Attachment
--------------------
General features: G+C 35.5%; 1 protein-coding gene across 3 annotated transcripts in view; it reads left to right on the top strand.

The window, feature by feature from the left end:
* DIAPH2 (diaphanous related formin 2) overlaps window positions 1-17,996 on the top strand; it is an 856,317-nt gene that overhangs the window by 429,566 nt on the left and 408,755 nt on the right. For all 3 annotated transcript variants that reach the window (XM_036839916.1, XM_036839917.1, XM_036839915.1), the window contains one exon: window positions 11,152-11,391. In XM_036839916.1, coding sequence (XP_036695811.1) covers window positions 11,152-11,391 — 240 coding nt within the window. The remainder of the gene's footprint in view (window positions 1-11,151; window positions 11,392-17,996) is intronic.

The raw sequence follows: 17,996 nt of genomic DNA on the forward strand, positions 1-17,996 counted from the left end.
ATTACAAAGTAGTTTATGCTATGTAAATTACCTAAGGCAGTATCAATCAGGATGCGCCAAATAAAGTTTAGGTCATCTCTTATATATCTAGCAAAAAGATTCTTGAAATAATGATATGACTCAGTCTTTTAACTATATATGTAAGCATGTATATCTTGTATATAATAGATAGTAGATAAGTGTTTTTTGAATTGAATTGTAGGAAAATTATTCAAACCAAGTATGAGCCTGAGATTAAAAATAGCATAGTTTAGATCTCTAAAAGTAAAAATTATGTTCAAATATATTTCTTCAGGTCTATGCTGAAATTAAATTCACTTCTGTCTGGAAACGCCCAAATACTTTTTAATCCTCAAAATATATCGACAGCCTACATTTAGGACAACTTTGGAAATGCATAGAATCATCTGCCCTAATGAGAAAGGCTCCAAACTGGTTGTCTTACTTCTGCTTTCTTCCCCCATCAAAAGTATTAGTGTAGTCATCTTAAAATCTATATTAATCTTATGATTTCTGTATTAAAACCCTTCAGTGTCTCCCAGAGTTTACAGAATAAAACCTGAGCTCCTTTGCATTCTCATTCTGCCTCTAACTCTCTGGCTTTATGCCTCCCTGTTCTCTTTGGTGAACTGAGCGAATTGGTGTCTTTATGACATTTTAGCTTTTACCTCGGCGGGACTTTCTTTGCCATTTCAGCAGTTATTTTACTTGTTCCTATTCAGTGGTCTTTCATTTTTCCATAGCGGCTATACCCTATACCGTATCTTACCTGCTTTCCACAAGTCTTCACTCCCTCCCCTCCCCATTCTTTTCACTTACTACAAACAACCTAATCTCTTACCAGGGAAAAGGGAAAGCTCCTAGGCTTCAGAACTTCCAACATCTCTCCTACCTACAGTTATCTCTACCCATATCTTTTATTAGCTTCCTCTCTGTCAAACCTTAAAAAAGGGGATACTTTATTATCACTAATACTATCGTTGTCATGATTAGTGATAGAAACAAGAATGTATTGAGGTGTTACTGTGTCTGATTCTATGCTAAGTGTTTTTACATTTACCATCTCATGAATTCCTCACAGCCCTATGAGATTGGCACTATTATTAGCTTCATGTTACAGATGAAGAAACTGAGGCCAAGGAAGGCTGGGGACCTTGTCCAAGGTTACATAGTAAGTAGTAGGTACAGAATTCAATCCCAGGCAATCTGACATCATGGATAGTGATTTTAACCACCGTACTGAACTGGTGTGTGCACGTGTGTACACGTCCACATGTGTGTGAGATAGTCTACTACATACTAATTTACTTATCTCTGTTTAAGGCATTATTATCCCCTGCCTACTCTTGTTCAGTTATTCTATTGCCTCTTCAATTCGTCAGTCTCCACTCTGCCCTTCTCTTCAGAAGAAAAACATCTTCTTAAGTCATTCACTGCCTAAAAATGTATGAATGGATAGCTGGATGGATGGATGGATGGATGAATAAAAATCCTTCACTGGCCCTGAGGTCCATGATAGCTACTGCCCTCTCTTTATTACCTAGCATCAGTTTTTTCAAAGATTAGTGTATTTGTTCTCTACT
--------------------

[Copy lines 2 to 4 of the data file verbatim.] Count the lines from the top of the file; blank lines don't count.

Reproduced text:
The window, feature by feature from the left end:
* DIAPH2 (diaphanous related formin 2) overlaps window positions 1-17,996 on the top strand; it is an 856,317-nt gene that overhangs the window by 429,566 nt on the left and 408,755 nt on the right. For all 3 annotated transcript variants that reach the window (XM_036839916.1, XM_036839917.1, XM_036839915.1), the window contains one exon: window positions 11,152-11,391. In XM_036839916.1, coding sequence (XP_036695811.1) covers window positions 11,152-11,391 — 240 coding nt within the window. The remainder of the gene's footprint in view (window positions 1-11,151; window positions 11,392-17,996) is intronic.

The raw sequence follows: 17,996 nt of genomic DNA on the forward strand, positions 1-17,996 counted from the left end.